Carbon dioxide balance of subarctic tundra from plot to regional scales
- 1Department of Environmental Science, University of Eastern Finland, P.O. Box 1627, 70211 Kuopio, Finland
- 2Department of Geography & Geology, University of Copenhagen, Øster Voldgade 10, 1350 Copenhagen K, Denmark
- 3Institute of Biology, Komi SC UrD RAS, 167982 Syktyvkar, Russia
- 4Department of Environmental Sciences, University of Helsinki, P.O. Box 27, 00014 University of Helsinki, Finland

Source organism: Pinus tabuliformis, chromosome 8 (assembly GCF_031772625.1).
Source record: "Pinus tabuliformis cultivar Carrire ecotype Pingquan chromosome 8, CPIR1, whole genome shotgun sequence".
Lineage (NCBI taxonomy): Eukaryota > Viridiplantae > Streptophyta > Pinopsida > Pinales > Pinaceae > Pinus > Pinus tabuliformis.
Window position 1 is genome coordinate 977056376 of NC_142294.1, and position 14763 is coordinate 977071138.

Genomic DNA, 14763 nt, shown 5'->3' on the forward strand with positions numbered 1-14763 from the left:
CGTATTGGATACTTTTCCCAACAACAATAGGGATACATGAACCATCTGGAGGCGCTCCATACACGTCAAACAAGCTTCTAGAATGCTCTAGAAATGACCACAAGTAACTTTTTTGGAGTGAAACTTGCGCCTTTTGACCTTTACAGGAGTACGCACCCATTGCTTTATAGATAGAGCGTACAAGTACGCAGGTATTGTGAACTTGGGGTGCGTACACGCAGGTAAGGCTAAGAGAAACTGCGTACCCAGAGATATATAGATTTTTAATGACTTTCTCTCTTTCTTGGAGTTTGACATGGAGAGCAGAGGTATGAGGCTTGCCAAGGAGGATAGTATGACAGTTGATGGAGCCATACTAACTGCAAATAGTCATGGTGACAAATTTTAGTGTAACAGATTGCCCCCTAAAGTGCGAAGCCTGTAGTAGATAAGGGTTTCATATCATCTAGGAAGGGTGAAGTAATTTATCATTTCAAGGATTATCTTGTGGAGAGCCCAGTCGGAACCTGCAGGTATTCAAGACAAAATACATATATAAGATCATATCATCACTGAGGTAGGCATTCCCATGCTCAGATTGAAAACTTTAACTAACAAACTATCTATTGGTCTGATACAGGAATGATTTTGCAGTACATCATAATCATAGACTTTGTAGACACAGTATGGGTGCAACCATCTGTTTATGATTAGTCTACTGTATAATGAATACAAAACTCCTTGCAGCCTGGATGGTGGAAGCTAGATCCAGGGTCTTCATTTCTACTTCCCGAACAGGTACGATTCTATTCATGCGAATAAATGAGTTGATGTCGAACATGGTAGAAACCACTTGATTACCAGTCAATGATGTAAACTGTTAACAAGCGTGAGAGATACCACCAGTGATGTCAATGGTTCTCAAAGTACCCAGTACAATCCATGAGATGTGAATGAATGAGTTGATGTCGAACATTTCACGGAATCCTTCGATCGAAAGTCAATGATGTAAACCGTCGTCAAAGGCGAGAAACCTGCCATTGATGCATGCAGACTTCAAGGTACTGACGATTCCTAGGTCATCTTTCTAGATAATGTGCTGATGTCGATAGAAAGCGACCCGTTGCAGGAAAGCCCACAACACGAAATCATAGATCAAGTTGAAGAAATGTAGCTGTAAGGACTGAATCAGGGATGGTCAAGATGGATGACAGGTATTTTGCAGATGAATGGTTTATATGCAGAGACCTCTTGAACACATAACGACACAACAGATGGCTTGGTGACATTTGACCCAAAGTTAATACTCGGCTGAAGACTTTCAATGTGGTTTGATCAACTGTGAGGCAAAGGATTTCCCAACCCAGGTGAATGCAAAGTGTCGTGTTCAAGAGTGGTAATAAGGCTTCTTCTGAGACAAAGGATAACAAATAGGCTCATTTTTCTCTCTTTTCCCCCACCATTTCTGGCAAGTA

Abstract. We report here the carbon dioxide (CO2) budget of a 98.6 km2 subarctic tundra area in northeast European Russia based on measurements at two different scales and two independent upscaling approaches. Plot-scale measurements (chambers on terrestrial surfaces, gas gradient method and bubble collectors on lakes) were carried out from July 2007 to October 2008. The landscape-scale eddy covariance (EC) measurements covered the snow-free period of 2008. The annual net ecosystem exchange (NEE) of different land cover types ranged from −251 to 84 g C m−2. Leaf area index (LAI) was an excellent predictor of the spatial variability in gross photosynthesis (GP), NEE and ecosystem respiration (ER). The plot-scale CO2 fluxes were first scaled up to the EC source area and then to the whole study area using two data sets: a land cover classification and a LAI map, both based on field data and a 2.4 m pixel-sized QuickBird satellite image. The good agreement of the CO2 balances for the EC footprint based on the different measuring techniques (−105 to −81 g C m−2 vs. −79 g C m−2; growing season 2008) justified the integration of the plot-scale measurements over the larger area. The regional CO2 balance based on area-integrated plot-scale measurements was −41 or −79 g C m−2 yr−1 according to the two upscaling methods, the land cover classification and the LAI map, respectively. Due to the heterogeneity of tundra, the effect of climate change on CO2 uptake will vary strongly according to the land cover type and, moreover, likely changes in their relative coverage in the future will have great impact on the regional CO2 balance.